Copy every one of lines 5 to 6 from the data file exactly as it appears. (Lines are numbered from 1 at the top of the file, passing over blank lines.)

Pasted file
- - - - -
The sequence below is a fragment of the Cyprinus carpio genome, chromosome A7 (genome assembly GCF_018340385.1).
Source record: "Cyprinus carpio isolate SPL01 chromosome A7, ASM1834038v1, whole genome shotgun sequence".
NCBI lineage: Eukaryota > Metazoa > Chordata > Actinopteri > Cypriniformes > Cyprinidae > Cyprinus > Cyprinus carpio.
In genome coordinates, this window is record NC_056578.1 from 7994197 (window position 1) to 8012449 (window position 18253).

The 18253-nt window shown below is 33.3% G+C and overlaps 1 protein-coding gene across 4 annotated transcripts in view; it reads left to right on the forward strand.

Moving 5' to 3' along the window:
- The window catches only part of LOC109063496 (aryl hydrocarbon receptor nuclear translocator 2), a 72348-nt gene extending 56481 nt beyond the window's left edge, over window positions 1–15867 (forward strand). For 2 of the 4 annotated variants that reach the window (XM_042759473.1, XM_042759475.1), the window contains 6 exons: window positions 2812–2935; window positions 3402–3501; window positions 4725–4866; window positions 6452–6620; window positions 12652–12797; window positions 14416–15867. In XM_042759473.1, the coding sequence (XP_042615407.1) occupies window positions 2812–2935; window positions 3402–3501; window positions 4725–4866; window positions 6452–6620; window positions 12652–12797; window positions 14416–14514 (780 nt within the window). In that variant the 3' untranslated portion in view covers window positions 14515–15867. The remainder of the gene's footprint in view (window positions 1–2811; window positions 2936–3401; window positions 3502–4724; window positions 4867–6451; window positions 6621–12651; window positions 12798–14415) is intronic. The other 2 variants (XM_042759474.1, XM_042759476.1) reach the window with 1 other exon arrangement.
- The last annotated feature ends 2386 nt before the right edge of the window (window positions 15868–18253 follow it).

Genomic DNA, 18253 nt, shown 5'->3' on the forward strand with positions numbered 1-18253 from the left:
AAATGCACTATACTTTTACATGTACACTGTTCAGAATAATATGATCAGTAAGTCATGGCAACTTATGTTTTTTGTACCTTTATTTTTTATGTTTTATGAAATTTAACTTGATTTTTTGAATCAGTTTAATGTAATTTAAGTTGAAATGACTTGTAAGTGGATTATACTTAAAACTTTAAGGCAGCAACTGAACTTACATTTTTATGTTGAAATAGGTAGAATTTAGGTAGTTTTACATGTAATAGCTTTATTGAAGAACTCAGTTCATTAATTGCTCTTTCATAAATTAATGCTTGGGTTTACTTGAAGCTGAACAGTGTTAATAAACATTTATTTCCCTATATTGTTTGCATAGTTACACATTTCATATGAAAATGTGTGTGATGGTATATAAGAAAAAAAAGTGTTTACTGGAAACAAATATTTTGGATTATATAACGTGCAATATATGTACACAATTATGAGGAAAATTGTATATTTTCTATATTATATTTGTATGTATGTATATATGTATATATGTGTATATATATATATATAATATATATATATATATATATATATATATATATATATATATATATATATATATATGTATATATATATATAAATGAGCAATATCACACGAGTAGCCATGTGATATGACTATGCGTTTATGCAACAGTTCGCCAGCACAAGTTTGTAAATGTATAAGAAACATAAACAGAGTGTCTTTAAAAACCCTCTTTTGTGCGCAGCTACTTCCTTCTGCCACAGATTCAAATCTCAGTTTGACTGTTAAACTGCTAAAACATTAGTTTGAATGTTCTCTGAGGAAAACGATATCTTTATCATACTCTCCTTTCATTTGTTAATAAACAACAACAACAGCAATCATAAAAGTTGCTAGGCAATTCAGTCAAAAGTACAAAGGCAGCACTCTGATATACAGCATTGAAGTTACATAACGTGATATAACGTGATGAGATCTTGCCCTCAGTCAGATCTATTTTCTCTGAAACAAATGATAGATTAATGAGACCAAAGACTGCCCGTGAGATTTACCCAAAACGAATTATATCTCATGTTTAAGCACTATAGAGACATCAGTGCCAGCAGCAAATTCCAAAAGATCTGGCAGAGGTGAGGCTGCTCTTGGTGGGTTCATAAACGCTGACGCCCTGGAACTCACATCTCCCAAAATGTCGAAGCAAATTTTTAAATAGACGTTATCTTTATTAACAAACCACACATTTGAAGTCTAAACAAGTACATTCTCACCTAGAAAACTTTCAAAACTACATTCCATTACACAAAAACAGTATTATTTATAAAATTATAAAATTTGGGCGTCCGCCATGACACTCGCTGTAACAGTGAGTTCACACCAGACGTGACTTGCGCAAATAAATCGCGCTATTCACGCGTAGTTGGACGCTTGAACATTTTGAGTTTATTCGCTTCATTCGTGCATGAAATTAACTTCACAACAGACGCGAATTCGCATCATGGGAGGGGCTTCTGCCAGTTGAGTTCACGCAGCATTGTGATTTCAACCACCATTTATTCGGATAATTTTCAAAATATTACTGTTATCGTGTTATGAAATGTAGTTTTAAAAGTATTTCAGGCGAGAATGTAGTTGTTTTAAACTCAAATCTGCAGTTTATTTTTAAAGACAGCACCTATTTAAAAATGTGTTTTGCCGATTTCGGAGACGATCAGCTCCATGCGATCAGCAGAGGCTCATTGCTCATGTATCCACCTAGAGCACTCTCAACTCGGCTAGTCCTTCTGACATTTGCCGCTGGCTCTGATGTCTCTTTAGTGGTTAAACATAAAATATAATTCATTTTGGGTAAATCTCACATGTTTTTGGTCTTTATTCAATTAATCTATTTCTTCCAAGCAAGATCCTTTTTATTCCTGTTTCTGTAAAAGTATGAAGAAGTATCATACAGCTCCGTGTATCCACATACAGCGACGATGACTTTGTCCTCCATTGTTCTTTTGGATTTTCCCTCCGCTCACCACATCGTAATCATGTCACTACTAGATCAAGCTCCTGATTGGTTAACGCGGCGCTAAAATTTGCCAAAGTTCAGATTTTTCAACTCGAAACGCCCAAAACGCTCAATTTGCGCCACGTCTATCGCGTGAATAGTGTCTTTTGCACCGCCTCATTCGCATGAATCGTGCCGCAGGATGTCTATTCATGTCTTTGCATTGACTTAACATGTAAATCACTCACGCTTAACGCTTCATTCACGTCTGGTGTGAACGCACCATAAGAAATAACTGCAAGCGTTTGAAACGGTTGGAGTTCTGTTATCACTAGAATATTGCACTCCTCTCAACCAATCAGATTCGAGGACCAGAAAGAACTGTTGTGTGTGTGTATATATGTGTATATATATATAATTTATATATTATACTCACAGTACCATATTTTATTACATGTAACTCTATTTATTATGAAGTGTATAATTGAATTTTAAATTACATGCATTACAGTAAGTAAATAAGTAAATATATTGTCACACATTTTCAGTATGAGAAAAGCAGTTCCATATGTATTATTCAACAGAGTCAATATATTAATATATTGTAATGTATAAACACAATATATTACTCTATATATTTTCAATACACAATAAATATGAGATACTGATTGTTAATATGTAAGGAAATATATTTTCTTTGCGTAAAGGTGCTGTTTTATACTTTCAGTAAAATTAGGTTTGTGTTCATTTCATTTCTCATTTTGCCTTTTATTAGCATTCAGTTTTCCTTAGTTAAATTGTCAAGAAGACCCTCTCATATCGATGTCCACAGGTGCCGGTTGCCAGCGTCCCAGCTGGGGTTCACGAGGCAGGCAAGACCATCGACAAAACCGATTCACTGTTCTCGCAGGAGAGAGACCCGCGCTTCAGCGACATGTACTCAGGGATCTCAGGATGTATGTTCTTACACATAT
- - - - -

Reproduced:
The 18253-nt window shown below is 33.3% G+C and overlaps 1 protein-coding gene across 4 annotated transcripts in view; it reads left to right on the forward strand.

Moving 5' to 3' along the window: